Can plants/herbs with water soluble compounds be extracted as a tincture?  Yes, they can!  These would just contain a lower alcohol percentage to water (say 40% alcohol content), therefore preserving the preparation while extracting both water soluble and some alcohol soluble compounds.
Tinctures are often desirable because they are a concentrated herbal extract that is taken in drop doses.  The added advantage is that the fresh plant can be extracted into the solution and then it is preserved for potentially years once the plant material has been pressed out and the liquid (tincture) is stored.
GLYCERITES: These are herbal extracts in vegetable glycerine, another solvent used to extract both water and alcohol-soluble compounds from plants.  There are generally not as many herbal glycerites available on the market.  Glycerine is a sweet, viscous bi-product of the soap-making industry and can extract some hydrophilic (water soluble) and hydrophobic (alcohol soluble) compounds from the plant.  Another advantage is that they are sweet-tasting extracts and because they contain no alcohol, they are great for kids and anyone averse to taking alcohol-containing substances (or anyone who should not, for that matter).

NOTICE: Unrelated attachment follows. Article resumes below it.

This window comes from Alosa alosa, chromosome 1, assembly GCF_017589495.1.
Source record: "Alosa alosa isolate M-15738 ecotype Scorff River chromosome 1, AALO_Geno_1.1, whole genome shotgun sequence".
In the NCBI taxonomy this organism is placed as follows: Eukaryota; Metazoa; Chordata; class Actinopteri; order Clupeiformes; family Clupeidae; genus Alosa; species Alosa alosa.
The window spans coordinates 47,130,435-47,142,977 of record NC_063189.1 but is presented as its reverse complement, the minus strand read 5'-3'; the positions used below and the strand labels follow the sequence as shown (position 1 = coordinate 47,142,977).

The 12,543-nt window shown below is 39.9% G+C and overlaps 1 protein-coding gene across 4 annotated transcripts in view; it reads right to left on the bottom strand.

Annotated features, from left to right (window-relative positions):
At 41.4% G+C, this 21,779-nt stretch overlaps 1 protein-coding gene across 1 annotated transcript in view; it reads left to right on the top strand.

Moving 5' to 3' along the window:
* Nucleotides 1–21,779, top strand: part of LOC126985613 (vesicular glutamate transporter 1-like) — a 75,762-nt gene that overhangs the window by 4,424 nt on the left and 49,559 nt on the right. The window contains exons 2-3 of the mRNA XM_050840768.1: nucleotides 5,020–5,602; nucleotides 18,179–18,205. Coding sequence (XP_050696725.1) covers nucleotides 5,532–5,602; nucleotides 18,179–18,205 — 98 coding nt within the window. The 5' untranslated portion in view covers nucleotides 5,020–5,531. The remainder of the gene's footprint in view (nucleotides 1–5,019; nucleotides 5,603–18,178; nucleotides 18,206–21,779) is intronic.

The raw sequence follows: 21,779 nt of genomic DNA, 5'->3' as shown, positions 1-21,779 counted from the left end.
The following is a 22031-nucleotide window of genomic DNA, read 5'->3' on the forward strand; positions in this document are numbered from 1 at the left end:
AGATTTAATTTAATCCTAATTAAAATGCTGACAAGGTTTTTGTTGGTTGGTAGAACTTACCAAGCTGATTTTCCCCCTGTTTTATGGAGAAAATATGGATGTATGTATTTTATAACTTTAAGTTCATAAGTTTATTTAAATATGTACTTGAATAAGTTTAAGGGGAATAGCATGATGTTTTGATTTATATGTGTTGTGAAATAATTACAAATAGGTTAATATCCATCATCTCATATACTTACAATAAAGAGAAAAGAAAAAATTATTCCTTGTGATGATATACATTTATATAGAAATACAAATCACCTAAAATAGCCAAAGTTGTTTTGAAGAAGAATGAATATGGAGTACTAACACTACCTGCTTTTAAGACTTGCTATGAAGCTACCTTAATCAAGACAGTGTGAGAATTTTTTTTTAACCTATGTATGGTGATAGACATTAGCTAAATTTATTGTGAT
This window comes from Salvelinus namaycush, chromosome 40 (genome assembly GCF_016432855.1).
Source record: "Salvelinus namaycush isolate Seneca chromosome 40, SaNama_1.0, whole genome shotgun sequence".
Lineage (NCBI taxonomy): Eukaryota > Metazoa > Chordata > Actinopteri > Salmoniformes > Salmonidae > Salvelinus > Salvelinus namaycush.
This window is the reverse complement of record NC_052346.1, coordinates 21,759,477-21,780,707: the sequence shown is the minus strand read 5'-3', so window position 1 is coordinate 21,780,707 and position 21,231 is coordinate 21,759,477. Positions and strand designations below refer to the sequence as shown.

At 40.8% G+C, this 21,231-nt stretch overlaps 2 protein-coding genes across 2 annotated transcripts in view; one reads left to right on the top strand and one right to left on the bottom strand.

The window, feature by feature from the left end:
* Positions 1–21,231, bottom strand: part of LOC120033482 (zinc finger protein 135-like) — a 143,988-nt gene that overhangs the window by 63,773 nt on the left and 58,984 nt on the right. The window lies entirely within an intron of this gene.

HERBAL OILS: One way to prepare herbs for topical use is to infuse (there’s that word again) herbs in oil so that the properties of the plant can be extracted into the oil.  Basically this means covering fresh or dried herbs with oil and allowing them to sit in the oil for a length of time and then pressing out the plant material.  The oil then can be used directly on the skin, or used in a lotion or salve.
SALVES: What the heck is a salve, anyway?  Pronounced “saav” (like “have” with an “s”; silent “l”), this is essentially a wax-thickened oil, and is basically what a lip balm is.  Beeswax or other emulsifying vegetable waxes are usually used to thicken/harden the oil so it can be spread on the skin.